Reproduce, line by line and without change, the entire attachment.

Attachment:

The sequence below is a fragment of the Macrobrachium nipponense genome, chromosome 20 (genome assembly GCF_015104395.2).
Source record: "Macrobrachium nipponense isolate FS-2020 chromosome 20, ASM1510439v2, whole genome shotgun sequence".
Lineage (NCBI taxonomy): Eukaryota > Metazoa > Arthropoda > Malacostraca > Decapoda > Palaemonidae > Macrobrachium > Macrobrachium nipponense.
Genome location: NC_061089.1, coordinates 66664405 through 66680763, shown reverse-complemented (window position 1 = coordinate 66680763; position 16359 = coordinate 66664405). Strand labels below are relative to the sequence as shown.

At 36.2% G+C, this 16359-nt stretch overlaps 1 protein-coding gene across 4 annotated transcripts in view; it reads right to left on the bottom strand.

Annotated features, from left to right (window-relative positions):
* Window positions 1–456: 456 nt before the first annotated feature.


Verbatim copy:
The sequence below is a fragment of the Macrobrachium nipponense genome, chromosome 20 (genome assembly GCF_015104395.2).
Source record: "Macrobrachium nipponense isolate FS-2020 chromosome 20, ASM1510439v2, whole genome shotgun sequence".
Lineage (NCBI taxonomy): Eukaryota > Metazoa > Arthropoda > Malacostraca > Decapoda > Palaemonidae > Macrobrachium > Macrobrachium nipponense.
Genome location: NC_061089.1, coordinates 66664405 through 66680763, shown reverse-complemented (window position 1 = coordinate 66680763; position 16359 = coordinate 66664405). Strand labels below are relative to the sequence as shown.

At 36.2% G+C, this 16359-nt stretch overlaps 1 protein-coding gene across 4 annotated transcripts in view; it reads right to left on the bottom strand.

Annotated features, from left to right (window-relative positions):
* Window positions 1–456: 456 nt before the first annotated feature.